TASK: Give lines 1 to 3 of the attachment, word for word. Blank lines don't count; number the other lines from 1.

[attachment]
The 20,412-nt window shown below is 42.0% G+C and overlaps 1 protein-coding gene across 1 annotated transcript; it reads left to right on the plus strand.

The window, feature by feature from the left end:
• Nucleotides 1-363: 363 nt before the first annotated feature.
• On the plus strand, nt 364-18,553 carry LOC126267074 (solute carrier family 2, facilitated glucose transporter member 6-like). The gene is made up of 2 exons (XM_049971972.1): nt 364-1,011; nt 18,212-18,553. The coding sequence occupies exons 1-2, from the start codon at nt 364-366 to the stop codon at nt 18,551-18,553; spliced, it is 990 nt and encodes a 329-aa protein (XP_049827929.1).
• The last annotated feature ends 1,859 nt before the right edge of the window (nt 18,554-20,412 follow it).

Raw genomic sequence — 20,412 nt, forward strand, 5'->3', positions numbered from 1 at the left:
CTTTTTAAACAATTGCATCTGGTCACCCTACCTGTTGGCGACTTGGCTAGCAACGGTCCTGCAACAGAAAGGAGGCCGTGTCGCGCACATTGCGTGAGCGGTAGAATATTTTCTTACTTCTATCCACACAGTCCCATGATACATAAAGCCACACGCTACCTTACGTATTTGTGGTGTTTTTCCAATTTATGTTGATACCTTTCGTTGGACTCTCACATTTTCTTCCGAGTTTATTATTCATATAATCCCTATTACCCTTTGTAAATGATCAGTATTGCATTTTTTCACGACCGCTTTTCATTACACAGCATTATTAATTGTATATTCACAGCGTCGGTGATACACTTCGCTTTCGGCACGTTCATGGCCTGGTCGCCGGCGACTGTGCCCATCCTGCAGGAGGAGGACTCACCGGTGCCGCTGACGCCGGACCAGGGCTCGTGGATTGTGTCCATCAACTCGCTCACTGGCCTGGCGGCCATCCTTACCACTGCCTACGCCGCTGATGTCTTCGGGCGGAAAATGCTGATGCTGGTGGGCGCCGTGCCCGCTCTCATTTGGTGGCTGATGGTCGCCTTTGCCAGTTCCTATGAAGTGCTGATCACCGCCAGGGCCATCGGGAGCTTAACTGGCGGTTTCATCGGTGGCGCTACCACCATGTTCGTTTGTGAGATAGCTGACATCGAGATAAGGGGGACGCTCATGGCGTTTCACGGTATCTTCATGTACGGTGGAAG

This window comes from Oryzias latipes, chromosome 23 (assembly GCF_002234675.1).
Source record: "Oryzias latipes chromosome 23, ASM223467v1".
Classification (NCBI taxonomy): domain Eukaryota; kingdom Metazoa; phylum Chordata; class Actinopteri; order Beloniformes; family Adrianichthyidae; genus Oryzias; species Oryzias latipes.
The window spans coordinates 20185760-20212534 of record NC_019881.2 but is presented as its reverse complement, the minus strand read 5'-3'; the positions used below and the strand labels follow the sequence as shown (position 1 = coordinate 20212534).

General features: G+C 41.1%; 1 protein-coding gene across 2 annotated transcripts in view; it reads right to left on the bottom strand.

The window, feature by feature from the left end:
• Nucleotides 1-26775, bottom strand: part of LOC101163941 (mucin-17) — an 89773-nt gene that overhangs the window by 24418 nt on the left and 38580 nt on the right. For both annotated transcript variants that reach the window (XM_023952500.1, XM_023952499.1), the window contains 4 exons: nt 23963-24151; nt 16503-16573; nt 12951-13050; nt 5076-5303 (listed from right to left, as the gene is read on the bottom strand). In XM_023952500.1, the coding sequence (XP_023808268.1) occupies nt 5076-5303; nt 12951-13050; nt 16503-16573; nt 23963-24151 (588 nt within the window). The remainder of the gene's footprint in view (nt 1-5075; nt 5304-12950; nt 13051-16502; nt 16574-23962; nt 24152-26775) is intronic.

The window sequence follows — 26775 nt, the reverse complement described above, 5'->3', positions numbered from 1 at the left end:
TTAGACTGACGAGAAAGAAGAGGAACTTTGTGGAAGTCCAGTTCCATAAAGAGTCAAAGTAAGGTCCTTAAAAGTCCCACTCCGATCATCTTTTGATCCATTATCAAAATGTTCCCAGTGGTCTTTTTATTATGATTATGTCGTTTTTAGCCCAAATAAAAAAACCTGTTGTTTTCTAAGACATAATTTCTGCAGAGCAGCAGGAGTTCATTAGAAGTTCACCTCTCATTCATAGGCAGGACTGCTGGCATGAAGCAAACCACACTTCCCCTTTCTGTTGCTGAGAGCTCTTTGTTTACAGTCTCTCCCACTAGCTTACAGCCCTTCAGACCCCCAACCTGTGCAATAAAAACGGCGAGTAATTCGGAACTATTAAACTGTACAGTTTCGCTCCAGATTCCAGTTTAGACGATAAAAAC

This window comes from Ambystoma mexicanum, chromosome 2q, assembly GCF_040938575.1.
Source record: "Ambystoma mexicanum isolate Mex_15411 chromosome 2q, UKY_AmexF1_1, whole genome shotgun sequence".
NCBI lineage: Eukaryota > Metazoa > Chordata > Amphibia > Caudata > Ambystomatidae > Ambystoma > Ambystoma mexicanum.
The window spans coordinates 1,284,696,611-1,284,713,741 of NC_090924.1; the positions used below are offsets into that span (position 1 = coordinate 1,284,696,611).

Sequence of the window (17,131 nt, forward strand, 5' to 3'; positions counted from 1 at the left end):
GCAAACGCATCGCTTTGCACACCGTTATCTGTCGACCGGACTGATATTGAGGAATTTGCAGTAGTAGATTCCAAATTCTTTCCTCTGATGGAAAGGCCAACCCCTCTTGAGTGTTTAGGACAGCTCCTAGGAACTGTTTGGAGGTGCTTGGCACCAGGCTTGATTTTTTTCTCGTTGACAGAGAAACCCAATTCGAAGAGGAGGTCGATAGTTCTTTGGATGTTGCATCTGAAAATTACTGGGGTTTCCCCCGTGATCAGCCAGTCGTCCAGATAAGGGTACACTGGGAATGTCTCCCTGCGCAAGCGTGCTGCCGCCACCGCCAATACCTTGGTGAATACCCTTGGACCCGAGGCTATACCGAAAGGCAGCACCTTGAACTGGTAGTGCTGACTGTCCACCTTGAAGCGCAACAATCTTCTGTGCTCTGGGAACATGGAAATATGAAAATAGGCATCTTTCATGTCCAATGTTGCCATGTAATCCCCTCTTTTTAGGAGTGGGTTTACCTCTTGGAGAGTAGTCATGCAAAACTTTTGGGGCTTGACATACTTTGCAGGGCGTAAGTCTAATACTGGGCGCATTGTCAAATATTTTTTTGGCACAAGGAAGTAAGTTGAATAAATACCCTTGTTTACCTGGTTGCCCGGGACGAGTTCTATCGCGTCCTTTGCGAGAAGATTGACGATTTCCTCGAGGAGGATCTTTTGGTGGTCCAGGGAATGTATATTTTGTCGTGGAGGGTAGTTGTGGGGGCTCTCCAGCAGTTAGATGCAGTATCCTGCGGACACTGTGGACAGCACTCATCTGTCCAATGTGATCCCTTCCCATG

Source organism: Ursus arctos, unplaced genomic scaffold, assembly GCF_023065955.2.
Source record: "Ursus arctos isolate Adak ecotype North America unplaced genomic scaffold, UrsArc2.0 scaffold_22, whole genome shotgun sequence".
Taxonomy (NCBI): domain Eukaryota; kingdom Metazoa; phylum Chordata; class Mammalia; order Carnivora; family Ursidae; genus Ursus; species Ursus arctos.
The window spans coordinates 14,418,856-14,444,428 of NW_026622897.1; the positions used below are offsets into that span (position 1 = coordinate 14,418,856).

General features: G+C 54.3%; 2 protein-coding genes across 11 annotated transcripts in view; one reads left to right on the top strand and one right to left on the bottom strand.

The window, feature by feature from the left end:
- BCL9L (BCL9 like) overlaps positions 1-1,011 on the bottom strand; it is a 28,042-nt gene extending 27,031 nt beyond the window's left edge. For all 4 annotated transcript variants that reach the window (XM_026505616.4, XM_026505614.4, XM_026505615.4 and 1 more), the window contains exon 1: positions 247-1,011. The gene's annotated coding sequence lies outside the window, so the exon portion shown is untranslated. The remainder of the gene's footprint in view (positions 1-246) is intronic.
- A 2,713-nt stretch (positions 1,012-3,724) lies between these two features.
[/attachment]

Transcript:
The 20,412-nt window shown below is 42.0% G+C and overlaps 1 protein-coding gene across 1 annotated transcript; it reads left to right on the plus strand.

The window, feature by feature from the left end:
• Nucleotides 1-363: 363 nt before the first annotated feature.